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I try every day to be for Michelle and my girls what my father was not for my mother and me. And I’ve met plenty of other people—dads and uncles and men without a family connection—who are trying to break the cycle and give more of our young people a strong male role model.
In an emotional departure from politics as usual in the weekly address, President Obama this morning discussed parenting, fatherhood, role models and the absence a father can leave in a young person's life—and the importance of the paternal role for children in general and the men who take it on (notably mentioning gay dads in the mix).
Being a good parent—whether you’re gay or straight; a foster parent or a grandparent—isn’t easy. It demands your constant attention, frequent sacrifice, and a healthy dose of patience. And nobody’s perfect. To this day, I’m still figuring out how to be a better husband to my wife and father to my kids.
Being the president, he didn't completely ignore policy—stronger child support laws were advocated and a hat tip given to organizations that promote "strong parenting and fatherhood."

Still, it was quite a personal message, and one that gave listeners a glimpse into the First Family's life:

Because if there’s one thing I’ve learned along the way, it’s that all our personal successes shine a little less brightly if we fail at family. That’s what matters most. When I look back on my life, I won’t be thinking about any particular legislation I passed or policy I promoted. I’ll be thinking about Michelle, and the journey we’ve been on together. I’ll be thinking about Sasha’s dance recitals and Malia’s tennis matches—about the conversations we’ve had and the quiet moments we’ve shared. I’ll be thinking about whether I did right by them, and whether they knew, every day, just how much they were loved.
He concluded by telling listeners he considered being a source of comfort, encouragement and unconditional love to children to be the true mark of success in life.

To read the transcript in full, check below the fold or visit the White House website.

Remarks of President Barack Obama
As Prepared for Delivery
The White House
June 15, 2013

Hi, everybody. This Sunday is Father’s Day, and so I wanted to take a moment to talk about the most important job many of us will ever have—and that’s being a dad.

Today we’re blessed to live in a world where technology allows us to connect instantly with just about anyone on the planet. But no matter how advanced we get, there will never be a substitute for the love and support and, most importantly, the presence of a parent in a child’s life. And in many ways, that’s uniquely true for fathers.

I never really knew my own father. I was raised by a single mom and two wonderful grandparents who made incredible sacrifices for me. And there are single parents all across the country who do a heroic job raising terrific kids. But I still wish I had a dad who was not only around, but involved; another role model to teach me what my mom did her best to instill – values like hard work and integrity; responsibility and delayed gratification—all the things that give a child the foundation to envision a brighter future for themselves.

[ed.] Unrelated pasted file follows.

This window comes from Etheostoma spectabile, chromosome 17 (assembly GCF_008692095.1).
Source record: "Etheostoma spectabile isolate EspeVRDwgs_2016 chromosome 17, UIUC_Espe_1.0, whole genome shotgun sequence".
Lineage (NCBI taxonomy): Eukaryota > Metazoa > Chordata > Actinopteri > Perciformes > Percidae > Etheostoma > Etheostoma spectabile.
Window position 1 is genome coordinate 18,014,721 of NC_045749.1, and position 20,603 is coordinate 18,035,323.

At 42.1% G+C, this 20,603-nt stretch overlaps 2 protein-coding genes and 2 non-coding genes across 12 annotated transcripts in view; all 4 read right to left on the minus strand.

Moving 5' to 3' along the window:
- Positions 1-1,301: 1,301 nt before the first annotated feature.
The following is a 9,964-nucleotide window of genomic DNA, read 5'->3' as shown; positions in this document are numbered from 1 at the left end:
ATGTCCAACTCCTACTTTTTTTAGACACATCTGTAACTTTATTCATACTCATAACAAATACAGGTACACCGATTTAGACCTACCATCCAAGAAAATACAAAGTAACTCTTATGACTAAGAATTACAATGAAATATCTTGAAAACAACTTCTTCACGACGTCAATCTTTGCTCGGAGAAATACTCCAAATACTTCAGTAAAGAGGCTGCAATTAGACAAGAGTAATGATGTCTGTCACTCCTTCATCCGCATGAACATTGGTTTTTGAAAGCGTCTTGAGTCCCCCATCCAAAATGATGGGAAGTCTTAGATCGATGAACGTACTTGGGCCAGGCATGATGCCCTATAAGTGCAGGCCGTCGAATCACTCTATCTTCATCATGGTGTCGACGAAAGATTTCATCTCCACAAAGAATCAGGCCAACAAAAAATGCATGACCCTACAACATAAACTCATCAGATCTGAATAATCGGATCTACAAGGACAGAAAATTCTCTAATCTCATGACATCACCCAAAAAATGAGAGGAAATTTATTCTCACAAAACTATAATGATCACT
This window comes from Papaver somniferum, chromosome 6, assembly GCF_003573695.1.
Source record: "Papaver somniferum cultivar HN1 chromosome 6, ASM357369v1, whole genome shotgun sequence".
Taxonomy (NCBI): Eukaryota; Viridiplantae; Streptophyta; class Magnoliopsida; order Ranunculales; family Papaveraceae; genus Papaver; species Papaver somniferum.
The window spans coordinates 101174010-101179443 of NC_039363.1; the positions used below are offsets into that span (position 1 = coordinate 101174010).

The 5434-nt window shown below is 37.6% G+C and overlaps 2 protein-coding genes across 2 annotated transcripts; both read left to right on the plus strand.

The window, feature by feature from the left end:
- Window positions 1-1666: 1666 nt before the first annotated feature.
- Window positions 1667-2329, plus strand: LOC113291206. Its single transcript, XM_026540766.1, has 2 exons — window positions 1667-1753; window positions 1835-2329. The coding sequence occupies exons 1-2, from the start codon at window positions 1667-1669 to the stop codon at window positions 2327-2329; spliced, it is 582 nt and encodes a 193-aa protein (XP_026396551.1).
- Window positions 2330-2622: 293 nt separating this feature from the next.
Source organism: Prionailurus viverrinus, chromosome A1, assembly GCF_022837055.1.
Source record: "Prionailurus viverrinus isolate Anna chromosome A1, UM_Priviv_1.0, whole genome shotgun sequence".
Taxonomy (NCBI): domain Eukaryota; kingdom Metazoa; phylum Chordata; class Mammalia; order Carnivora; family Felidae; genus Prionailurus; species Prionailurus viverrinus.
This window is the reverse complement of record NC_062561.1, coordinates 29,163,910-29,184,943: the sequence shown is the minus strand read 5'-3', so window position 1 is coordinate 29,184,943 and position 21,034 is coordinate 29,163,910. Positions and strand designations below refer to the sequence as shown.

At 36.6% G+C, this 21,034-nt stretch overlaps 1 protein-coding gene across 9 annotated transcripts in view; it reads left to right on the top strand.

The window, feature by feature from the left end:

That’s why I try every day to be for Michelle and my girls what my father was not for my mother and me. And I’ve met plenty of other people—dads and uncles and men without a family connection—who are trying to break the cycle and give more of our young people a strong male role model.

Being a good parent—whether you’re gay or straight; a foster parent or a grandparent—isn’t easy. It demands your constant attention, frequent sacrifice, and a healthy dose of patience. And nobody’s perfect. To this day, I’m still figuring out how to be a better husband to my wife and father to my kids.

And I want to do what I can as President to encourage marriage and strong families. We should reform our child support laws to get more men working and engaged with their children. And my Administration will continue to work with the faith and other community organizations, as well as businesses, on a campaign to encourage strong parenting and fatherhood.

Because if there’s one thing I’ve learned along the way, it’s that all our personal successes shine a little less brightly if we fail at family. That’s what matters most. When I look back on my life, I won’t be thinking about any particular legislation I passed or policy I promoted. I’ll be thinking about Michelle, and the journey we’ve been on together. I’ll be thinking about Sasha’s dance recitals and Malia’s tennis matches—about the conversations we’ve had and the quiet moments we’ve shared. I’ll be thinking about whether I did right by them, and whether they knew, every day, just how much they were loved.

That’s what I think being a father is all about. And if we can do our best to be a source of comfort and encouragement to our kids; if we can show them unconditional love and help them grow into the people they were meant to be; then we will have succeeded.

Happy Father’s Day to all the dads out there, and have a great weekend.
 

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